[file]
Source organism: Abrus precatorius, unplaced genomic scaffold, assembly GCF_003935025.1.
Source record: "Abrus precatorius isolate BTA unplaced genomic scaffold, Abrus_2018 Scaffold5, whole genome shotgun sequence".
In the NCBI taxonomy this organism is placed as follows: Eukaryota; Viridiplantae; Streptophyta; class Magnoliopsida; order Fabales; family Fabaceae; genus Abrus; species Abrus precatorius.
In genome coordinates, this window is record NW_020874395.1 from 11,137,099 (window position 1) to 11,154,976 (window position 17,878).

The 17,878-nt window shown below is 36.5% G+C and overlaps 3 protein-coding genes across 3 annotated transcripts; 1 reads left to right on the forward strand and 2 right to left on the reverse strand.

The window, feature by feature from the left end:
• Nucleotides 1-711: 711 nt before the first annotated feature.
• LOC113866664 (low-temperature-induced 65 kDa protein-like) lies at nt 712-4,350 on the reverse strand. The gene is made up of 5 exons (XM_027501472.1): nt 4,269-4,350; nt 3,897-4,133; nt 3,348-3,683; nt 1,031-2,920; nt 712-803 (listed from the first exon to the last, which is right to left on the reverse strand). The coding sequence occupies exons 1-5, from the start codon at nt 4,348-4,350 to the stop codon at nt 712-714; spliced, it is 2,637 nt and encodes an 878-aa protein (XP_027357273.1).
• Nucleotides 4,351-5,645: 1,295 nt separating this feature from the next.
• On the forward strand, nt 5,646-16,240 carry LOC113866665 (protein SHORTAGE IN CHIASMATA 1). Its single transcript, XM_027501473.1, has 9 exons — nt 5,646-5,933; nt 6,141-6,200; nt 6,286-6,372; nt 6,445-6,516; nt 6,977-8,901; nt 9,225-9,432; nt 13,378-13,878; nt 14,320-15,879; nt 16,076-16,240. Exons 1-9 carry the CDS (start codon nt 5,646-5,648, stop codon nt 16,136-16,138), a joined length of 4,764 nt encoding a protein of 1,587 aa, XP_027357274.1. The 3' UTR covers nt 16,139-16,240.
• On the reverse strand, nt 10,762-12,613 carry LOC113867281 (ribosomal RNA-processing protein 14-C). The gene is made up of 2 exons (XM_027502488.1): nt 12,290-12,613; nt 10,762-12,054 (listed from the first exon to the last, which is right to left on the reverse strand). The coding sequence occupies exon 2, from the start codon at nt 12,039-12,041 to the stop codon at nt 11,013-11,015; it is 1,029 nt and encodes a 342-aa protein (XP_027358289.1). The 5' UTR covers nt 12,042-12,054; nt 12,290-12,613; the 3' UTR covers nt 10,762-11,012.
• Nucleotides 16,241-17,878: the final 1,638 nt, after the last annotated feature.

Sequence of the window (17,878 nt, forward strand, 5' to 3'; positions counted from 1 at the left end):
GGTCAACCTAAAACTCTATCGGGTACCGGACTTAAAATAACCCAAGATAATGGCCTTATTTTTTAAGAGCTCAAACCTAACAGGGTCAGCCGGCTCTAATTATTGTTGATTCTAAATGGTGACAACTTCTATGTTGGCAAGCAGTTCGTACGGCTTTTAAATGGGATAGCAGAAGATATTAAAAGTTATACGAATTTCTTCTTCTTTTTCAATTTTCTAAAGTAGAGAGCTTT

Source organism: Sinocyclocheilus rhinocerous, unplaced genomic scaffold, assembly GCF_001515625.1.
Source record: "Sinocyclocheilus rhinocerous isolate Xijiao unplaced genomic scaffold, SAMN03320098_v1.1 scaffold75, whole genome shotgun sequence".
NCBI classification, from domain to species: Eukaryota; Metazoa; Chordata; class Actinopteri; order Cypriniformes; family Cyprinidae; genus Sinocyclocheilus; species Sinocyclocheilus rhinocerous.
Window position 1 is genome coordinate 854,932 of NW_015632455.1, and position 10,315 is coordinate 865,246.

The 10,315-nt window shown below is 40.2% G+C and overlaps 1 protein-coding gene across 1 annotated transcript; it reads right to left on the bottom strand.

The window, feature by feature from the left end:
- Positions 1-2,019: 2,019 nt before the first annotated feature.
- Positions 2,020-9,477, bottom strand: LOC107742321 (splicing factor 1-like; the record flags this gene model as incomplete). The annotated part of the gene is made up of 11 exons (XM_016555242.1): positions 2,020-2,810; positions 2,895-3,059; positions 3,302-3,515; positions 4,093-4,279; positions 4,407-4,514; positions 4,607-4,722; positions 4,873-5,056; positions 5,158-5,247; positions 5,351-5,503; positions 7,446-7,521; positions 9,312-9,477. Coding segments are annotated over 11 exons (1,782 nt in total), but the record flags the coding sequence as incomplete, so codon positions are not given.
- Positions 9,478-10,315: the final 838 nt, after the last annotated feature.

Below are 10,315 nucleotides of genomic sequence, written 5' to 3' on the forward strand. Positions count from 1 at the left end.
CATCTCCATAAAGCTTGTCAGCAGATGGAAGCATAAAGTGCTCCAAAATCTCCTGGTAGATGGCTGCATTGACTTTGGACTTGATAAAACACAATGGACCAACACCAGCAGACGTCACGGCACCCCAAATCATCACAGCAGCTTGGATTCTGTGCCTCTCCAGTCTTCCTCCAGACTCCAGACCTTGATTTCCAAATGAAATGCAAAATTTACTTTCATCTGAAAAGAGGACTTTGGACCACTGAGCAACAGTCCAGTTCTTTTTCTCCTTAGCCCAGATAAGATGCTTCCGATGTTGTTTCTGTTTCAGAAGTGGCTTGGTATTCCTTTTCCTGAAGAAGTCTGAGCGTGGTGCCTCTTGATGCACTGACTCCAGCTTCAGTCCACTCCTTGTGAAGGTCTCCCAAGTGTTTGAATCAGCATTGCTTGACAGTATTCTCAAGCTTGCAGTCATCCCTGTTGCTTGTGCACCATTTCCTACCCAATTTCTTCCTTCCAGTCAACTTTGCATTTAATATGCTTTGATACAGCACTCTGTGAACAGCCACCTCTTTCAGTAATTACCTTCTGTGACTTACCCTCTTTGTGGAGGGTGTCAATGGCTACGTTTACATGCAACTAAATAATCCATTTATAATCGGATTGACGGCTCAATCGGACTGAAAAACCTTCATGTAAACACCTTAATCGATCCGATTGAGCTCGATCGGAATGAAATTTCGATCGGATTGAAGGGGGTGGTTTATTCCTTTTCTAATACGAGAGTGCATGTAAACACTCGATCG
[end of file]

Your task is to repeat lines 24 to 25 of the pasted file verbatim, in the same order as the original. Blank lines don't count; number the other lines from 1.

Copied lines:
Below are 10,315 nucleotides of genomic sequence, written 5' to 3' on the forward strand. Positions count from 1 at the left end.
CATCTCCATAAAGCTTGTCAGCAGATGGAAGCATAAAGTGCTCCAAAATCTCCTGGTAGATGGCTGCATTGACTTTGGACTTGATAAAACACAATGGACCAACACCAGCAGACGTCACGGCACCCCAAATCATCACAGCAGCTTGGATTCTGTGCCTCTCCAGTCTTCCTCCAGACTCCAGACCTTGATTTCCAAATGAAATGCAAAATTTACTTTCATCTGAAAAGAGGACTTTGGACCACTGAGCAACAGTCCAGTTCTTTTTCTCCTTAGCCCAGATAAGATGCTTCCGATGTTGTTTCTGTTTCAGAAGTGGCTTGGTATTCCTTTTCCTGAAGAAGTCTGAGCGTGGTGCCTCTTGATGCACTGACTCCAGCTTCAGTCCACTCCTTGTGAAGGTCTCCCAAGTGTTTGAATCAGCATTGCTTGACAGTATTCTCAAGCTTGCAGTCATCCCTGTTGCTTGTGCACCATTTCCTACCCAATTTCTTCCTTCCAGTCAACTTTGCATTTAATATGCTTTGATACAGCACTCTGTGAACAGCCACCTCTTTCAGTAATTACCTTCTGTGACTTACCCTCTTTGTGGAGGGTGTCAATGGCTACGTTTACATGCAACTAAATAATCCATTTATAATCGGATTGACGGCTCAATCGGACTGAAAAACCTTCATGTAAACACCTTAATCGATCCGATTGAGCTCGATCGGAATGAAATTTCGATCGGATTGAAGGGGGTGGTTTATTCCTTTTCTAATACGAGAGTGCATGTAAACACTCGATCG